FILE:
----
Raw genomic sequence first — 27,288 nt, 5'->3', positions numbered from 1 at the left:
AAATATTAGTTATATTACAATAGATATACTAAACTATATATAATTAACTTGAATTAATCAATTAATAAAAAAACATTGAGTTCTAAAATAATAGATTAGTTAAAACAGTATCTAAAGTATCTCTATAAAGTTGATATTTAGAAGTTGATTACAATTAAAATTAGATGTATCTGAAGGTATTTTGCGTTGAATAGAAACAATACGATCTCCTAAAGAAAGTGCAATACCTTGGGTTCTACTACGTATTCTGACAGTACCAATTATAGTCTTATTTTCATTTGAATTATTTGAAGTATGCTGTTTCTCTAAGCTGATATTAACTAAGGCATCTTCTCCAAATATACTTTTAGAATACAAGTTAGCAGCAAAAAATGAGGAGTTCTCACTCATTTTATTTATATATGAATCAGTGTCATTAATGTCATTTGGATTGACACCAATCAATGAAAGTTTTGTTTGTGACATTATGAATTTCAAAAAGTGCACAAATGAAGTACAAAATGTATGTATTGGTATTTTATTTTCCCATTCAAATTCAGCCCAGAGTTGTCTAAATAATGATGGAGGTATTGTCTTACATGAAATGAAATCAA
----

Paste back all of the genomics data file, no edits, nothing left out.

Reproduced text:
Raw genomic sequence first — 27,288 nt, 5'->3', positions numbered from 1 at the left:
AAATATTAGTTATATTACAATAGATATACTAAACTATATATAATTAACTTGAATTAATCAATTAATAAAAAAACATTGAGTTCTAAAATAATAGATTAGTTAAAACAGTATCTAAAGTATCTCTATAAAGTTGATATTTAGAAGTTGATTACAATTAAAATTAGATGTATCTGAAGGTATTTTGCGTTGAATAGAAACAATACGATCTCCTAAAGAAAGTGCAATACCTTGGGTTCTACTACGTATTCTGACAGTACCAATTATAGTCTTATTTTCATTTGAATTATTTGAAGTATGCTGTTTCTCTAAGCTGATATTAACTAAGGCATCTTCTCCAAATATACTTTTAGAATACAAGTTAGCAGCAAAAAATGAGGAGTTCTCACTCATTTTATTTATATATGAATCAGTGTCATTAATGTCATTTGGATTGACACCAATCAATGAAAGTTTTGTTTGTGACATTATGAATTTCAAAAAGTGCACAAATGAAGTACAAAATGTATGTATTGGTATTTTATTTTCCCATTCAAATTCAGCCCAGAGTTGTCTAAATAATGATGGAGGTATTGTCTTACATGAAATGAAATCAA